Putting Digital Humanities in Historical Journals

AHA Session 287
Monday, January 6, 2020: 11:00 AM-12:30 PM
Murray Hill West (New York Hilton, Second Floor)
Andrea Davis, Arkansas State University
Peer Review
Kathryn Tomasek, Wheaton College Massachusetts; Kelsey Corlett-Rivera, University of Maryland
Alternative Scholarly Identities
Clayton McCarl, University of North Florida
Roger Louis Martinez, University of Colorado Colorado Springs; Rachael Ball, University of Alaska
Alternative Forms of Scholarly Communication
Foster Chamberlin, Boğaziçi University
Wendy Perla-Kurtz, University of California, Los Angeles
The Audience

Session Abstract

In December 2018, the Bulletin for Spanish and Portuguese Historical Studies published a Special Issue on Digital Humanities. The issue included eight articles that ranged in focus from the medieval to the contemporary, and from the Iberian Peninsula to the Atlantic World. This experimental sessions brings together some of the issue’s contributing authors, editors, and peer reviewers to discuss their experiences writing, reviewing, and publishing about the digital humanities in a historical journal.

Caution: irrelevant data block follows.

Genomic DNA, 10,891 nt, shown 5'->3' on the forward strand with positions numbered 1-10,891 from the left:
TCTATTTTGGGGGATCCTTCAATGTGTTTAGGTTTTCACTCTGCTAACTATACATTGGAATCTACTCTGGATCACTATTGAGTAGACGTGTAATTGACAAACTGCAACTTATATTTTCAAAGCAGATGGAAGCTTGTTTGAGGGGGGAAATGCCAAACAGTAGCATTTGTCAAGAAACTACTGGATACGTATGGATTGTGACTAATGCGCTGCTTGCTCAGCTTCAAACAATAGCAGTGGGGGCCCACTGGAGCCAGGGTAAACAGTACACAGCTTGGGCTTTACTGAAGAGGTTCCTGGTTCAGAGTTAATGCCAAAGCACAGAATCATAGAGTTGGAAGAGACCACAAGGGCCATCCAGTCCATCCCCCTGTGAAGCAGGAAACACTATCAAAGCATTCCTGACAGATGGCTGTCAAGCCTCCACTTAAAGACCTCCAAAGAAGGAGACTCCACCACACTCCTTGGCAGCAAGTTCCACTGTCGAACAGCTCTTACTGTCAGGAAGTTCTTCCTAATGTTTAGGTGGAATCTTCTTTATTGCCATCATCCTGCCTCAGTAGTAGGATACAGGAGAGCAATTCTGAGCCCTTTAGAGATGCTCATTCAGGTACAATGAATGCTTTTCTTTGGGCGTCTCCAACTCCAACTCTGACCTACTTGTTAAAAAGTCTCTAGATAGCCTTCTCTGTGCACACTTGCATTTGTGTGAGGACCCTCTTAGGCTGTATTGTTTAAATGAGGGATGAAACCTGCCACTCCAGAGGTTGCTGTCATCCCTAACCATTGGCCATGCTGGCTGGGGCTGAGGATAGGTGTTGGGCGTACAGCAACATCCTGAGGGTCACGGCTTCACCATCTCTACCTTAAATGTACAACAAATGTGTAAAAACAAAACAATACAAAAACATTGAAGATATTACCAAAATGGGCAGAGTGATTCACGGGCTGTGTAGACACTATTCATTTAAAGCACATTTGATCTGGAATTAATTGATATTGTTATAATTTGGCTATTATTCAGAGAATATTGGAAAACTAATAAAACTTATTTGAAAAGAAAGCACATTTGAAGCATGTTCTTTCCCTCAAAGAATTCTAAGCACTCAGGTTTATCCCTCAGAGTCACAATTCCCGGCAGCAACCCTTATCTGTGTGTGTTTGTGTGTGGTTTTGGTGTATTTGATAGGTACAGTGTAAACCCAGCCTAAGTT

Given the larger size of the proposed panel, the session will be organized as a Q&A led by Davis, the special issue co-editor. Tomasek and Corlett-Rivera will answer questions related to their roles as “blind” peer reviewers. McCarl will reflect on how the process of peer review led him to articulate an alternative vision of scholarly identities in the digital age. Martínez and Ball will discuss their respective experiences co-authoring articles with colleagues and students. Chamberlin will focus on the challenges of writing about an alternative form of scholarly communication in an academic journal, and Perla Kurtz will examine interdisciplinarity from her perspective as a literary scholar contributing to a historical journal.

This format will leave thirty minutes for open Q&A at the end the session, when we hope audience members will ask questions related to the opportunities and challenges of writing, reviewing, and publishing about the digital humanities.
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